HE on the Way, Question about Network Security

I just ordered my first HE! One thing that I can't quite understand based on my reading here is the network security of the hub. I have a few questions about accessing the hub and its over all 'cybersecurity'.

  1. If I place the hub on my local wifi network with a static IP but do NOT portforward it is anyone outside of my LAN able to access the hub?
  2. It appears that if I disable my hub dashboard the answer to the above is there will be NO access whatsoever from the outside world to my hub unless someone is able to get through my router.
  3. If I use homebridge to control via homekit and enable the HE dashboard am I running any crazy risks from an outsider point of view? Trying to avoid being seen on Shodan for example.

This community is awesome and was a large part of why I chose HE! While I feel fairly confident of my abilities and researching capabilities having this awesome community is second to none for support..

If you don't allow access past your firewall, don't have a dashboard enabled for cloud access, and don't use any cloud based apps, there's onlu a little data sent by Hubitat Elevation back to Hubitat. See:


HE cloud access is hub to cloud. This access is akin to a browser conversation with a website not like an open port from cloud to hub.

Gotcha. So if I open up the dashboard or even Homebridge to Homekit its just as if you had only a Homekit device (apple tv or the like) sitting on your network. By using those two options its not like opening the floodgates of my personal home network...

In general, no one will be able to access your hub as long as you do NOT port forward any ports to it. However, by default, the Hubitat Elevation hub wants to register with Hubitat's Cloud Endpoint server (i.e. cloud.hubitat.com.) This is an optional step, but a necessary one in order for your hub to interact with any cloud services (Amazon Alexa, Google Assistant, SharpTools, Ecobee Thermostat, etc...) Also, in order to use the Hubitat Dashboards when on the road, the hub must be registered to the Hubitat Cloud Endpoint. Having your hub registered also enables proper time synchronization.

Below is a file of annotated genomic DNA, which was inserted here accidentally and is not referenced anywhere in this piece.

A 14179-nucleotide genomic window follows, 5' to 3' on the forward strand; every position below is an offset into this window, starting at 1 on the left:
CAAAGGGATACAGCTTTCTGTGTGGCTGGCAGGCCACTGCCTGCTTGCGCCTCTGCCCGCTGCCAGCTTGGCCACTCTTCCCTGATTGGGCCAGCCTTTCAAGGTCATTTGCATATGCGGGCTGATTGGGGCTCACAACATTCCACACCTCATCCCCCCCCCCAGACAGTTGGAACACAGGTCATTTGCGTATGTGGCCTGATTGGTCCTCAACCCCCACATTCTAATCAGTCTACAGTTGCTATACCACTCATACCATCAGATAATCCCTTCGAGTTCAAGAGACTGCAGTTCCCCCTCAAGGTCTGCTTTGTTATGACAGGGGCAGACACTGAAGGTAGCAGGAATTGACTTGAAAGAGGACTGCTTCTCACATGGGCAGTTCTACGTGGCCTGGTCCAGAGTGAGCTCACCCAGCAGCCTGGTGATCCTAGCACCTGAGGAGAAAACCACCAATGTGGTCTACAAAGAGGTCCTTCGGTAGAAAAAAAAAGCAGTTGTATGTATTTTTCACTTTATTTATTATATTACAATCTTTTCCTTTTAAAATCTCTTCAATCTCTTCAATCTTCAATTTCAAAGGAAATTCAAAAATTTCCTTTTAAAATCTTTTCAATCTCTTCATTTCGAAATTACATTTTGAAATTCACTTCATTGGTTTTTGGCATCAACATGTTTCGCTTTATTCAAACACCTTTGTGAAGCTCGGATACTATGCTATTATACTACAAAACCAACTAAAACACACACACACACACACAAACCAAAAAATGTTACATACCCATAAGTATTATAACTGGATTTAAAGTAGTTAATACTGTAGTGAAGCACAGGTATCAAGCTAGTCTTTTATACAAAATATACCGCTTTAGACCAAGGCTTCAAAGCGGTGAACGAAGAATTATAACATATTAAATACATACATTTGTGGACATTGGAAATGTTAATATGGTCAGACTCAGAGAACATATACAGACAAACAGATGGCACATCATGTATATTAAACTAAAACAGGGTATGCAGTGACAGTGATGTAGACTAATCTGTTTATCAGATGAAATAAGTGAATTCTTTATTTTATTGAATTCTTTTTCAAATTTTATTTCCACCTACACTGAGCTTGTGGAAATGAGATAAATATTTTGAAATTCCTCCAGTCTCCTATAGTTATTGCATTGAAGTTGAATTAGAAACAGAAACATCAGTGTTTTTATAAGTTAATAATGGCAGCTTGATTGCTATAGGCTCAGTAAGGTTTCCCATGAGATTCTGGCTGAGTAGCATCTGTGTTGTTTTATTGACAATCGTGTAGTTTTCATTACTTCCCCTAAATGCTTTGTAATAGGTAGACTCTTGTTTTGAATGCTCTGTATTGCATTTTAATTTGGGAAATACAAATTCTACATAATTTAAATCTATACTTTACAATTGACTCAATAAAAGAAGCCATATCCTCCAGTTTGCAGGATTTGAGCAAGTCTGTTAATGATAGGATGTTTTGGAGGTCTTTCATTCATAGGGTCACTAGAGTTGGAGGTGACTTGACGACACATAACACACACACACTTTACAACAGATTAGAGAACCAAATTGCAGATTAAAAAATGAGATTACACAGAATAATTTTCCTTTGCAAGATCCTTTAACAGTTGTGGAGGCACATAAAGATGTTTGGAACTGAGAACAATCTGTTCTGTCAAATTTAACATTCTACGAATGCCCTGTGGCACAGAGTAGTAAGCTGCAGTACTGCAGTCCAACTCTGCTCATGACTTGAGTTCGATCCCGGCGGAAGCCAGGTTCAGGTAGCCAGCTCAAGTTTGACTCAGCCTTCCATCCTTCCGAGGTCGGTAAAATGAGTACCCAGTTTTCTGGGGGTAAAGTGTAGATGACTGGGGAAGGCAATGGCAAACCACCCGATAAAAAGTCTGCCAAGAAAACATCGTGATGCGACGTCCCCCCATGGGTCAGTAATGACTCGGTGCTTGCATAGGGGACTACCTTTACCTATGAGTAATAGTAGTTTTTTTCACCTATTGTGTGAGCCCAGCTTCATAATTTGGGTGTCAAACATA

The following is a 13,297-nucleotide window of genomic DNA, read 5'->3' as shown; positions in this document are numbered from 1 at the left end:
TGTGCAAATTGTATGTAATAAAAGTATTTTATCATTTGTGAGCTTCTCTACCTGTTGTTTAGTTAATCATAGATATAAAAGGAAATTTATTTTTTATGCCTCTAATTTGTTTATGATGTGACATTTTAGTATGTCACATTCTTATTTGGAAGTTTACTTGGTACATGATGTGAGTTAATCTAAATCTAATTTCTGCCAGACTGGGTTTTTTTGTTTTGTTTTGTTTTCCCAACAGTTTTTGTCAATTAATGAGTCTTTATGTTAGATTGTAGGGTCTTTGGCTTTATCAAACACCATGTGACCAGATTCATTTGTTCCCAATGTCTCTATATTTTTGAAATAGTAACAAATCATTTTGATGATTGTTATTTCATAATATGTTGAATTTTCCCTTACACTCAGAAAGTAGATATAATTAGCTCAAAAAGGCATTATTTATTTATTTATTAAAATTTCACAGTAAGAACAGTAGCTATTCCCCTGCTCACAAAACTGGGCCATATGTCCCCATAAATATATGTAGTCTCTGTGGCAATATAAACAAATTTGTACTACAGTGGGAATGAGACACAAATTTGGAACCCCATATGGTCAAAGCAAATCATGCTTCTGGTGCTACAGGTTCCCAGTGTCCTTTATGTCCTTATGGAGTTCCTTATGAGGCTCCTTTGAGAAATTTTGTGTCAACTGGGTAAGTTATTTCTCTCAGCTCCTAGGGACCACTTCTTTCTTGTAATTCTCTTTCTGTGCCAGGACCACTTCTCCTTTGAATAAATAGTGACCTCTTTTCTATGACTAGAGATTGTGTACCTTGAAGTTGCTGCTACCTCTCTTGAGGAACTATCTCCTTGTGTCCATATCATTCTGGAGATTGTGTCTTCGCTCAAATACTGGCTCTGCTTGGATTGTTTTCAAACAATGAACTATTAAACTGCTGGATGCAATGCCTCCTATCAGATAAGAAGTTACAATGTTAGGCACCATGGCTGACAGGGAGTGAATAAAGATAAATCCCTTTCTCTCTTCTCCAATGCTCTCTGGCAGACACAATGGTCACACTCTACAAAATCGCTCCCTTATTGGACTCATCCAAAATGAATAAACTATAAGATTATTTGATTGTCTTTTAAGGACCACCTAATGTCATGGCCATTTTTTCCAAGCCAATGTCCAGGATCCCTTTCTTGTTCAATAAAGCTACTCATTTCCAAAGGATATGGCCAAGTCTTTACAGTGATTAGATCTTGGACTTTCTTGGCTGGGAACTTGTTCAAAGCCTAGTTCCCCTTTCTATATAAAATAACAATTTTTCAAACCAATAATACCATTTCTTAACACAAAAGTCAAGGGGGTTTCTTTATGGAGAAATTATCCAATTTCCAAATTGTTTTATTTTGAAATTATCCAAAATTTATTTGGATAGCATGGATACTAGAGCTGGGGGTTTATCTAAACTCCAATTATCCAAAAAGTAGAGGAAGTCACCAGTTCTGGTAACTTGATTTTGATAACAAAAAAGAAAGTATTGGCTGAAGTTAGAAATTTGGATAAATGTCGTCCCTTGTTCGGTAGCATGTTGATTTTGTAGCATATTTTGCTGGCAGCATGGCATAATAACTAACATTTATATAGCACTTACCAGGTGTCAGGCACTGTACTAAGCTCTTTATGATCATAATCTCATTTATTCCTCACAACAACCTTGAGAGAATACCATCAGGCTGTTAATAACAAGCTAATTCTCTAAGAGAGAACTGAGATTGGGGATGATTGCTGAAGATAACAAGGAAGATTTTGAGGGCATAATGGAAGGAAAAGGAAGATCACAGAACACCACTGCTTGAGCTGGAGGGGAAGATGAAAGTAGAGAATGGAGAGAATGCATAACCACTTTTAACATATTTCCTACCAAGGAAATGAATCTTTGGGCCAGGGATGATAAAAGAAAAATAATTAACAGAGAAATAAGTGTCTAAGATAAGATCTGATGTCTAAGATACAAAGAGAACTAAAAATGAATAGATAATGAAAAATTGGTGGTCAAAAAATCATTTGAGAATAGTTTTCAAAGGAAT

Doing so does not expose your hub to random hackers. No one can access your hub directly through the cloud endpoint. The Hubitat cloud endpoint is simply a bridge, that requires encrypted OAUTH2 keys for bi-directional communications.

The Hubitat support staff can access platform data (not user-space data) to assist you with troubleshooting, should any issues arise.

There is no security issue with the Hubitat Dashboard. You would have to share the cloud URL to your hub's dashboard, which includes a massive OAuth2 key. All data is encrypted, including the URL, when communicating remotely to the hub for Dashboard access.


Thanks @ogiewon! I was actually reading some of the other posts you have made and was hoping you would chime in! Are you or anyone else aware of any Homebridge Vulnerabilities? My understanding of Homebridge is it just sits on HE as a virtual homekit device and doesn't pose any security issues.
Pardon my wider networking lack of knowledge!

I am not much of a HomeKit/HomeBridge expert. In general, I have never heard of anyone pointing out this as an issue. To run HomeBridge, you will need another always on computer, like a Raspberry Pi, to host the HomeBridge software. There is a pretty big thread about Hubitat/HomeBridge here in the forum.

Hey, I think it's great that you ask these questions versus put your data/family at risk! Nothing to 'pardon' IMHO. :slight_smile:

A few best practices regarding Hubitat/networking:

  1. Never port forward to your Hubitat Hub. Instead, use a VPN connection if you want/need remote access to your hub's admin web page. I run an OpenVPN Server on my Asus router. This allows me to safely and securely access my entire home network when on the road via an OpenVPN client on my iPhone, iPad, or laptop.
  2. Be sure to Reserve an IP Address for the Hubitat Elevation hub via your router'd DHCP server settings. This resolves a bunch of issues for users, especially after a power blip! It can take a little while for the Hub to register a new local LAN address with the portal.hubitat.com server, making cloud to hub connections a little wonky in the interim. Best to always keep the address the same.
  3. Put your Hubitat hub, router, and cable modem on a small UPS. Keeping these devices up and running through power blips/short outages prevents Hubitat hub database corruption, time-synchronization race conditions, etc...
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Homebridge does not talk to the internet at all and can’t be accessed directly from the internet either.

HomeKit / Homebridge use a local protocol to talk to your phone.

The way it works is that your phone looks up a local mDNS record to find your Homebridge instance and then communicates with your Homebridge instance via your local lan.

To have remote access to Homebridge, you need an always on iPad or Apple TV that is on your local lan. This will then communicate via your local lan to the Homebridge instance. That Apple TV or iPad acts as a gateway to Apples iCloud. Your phone would then communicate via Apples iCloud to that AppleTV/iPad which in turn would communicate to your local Homebridge.

I am not aware of any Apple iCloud breaches that would allow access to someone’s HomeKit devices.


Yet. :wink:

Well, there was the one when all the pictures of celebrities were stolen but that had nothing to do with HomeKit :wink:

It's the same as all of them though. Mostly if it was easy to do a private voice control (that didn't suck) with remote WAF approved access we would. But...

Thanks everyone! I really appreciate all the feedback!

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